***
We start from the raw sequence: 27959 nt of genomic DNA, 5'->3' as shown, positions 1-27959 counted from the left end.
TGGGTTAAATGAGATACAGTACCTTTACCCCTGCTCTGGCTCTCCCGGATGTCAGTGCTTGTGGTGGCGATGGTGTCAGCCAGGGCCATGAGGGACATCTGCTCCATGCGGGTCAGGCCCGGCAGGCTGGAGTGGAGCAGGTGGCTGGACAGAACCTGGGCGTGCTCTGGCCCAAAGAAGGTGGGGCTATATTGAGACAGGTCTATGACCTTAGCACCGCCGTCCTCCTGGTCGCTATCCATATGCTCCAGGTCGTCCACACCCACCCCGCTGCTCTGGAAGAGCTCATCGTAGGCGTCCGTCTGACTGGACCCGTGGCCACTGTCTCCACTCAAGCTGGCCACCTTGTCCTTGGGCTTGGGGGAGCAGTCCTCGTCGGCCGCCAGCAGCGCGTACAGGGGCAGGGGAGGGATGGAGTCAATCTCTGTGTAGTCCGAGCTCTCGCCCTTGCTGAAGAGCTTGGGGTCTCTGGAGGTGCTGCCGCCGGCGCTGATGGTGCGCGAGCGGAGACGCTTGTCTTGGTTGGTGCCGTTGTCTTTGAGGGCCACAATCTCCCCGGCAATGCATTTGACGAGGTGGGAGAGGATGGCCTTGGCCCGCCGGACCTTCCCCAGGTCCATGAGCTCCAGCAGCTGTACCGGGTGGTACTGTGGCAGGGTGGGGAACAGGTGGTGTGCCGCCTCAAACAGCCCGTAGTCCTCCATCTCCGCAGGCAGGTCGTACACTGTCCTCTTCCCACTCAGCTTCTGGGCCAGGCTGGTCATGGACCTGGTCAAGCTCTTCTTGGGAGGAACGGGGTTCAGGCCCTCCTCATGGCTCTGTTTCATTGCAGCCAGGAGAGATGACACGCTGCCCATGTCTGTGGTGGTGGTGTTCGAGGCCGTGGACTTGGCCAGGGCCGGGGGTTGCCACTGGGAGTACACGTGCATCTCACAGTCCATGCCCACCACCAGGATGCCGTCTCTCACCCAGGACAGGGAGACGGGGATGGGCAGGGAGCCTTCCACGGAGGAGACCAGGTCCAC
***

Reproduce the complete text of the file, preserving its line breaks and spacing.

We start from the raw sequence: 27959 nt of genomic DNA, 5'->3' as shown, positions 1-27959 counted from the left end.
TGGGTTAAATGAGATACAGTACCTTTACCCCTGCTCTGGCTCTCCCGGATGTCAGTGCTTGTGGTGGCGATGGTGTCAGCCAGGGCCATGAGGGACATCTGCTCCATGCGGGTCAGGCCCGGCAGGCTGGAGTGGAGCAGGTGGCTGGACAGAACCTGGGCGTGCTCTGGCCCAAAGAAGGTGGGGCTATATTGAGACAGGTCTATGACCTTAGCACCGCCGTCCTCCTGGTCGCTATCCATATGCTCCAGGTCGTCCACACCCACCCCGCTGCTCTGGAAGAGCTCATCGTAGGCGTCCGTCTGACTGGACCCGTGGCCACTGTCTCCACTCAAGCTGGCCACCTTGTCCTTGGGCTTGGGGGAGCAGTCCTCGTCGGCCGCCAGCAGCGCGTACAGGGGCAGGGGAGGGATGGAGTCAATCTCTGTGTAGTCCGAGCTCTCGCCCTTGCTGAAGAGCTTGGGGTCTCTGGAGGTGCTGCCGCCGGCGCTGATGGTGCGCGAGCGGAGACGCTTGTCTTGGTTGGTGCCGTTGTCTTTGAGGGCCACAATCTCCCCGGCAATGCATTTGACGAGGTGGGAGAGGATGGCCTTGGCCCGCCGGACCTTCCCCAGGTCCATGAGCTCCAGCAGCTGTACCGGGTGGTACTGTGGCAGGGTGGGGAACAGGTGGTGTGCCGCCTCAAACAGCCCGTAGTCCTCCATCTCCGCAGGCAGGTCGTACACTGTCCTCTTCCCACTCAGCTTCTGGGCCAGGCTGGTCATGGACCTGGTCAAGCTCTTCTTGGGAGGAACGGGGTTCAGGCCCTCCTCATGGCTCTGTTTCATTGCAGCCAGGAGAGATGACACGCTGCCCATGTCTGTGGTGGTGGTGTTCGAGGCCGTGGACTTGGCCAGGGCCGGGGGTTGCCACTGGGAGTACACGTGCATCTCACAGTCCATGCCCACCACCAGGATGCCGTCTCTCACCCAGGACAGGGAGACGGGGATGGGCAGGGAGCCTTCCACGGAGGAGACCAGGTCCAC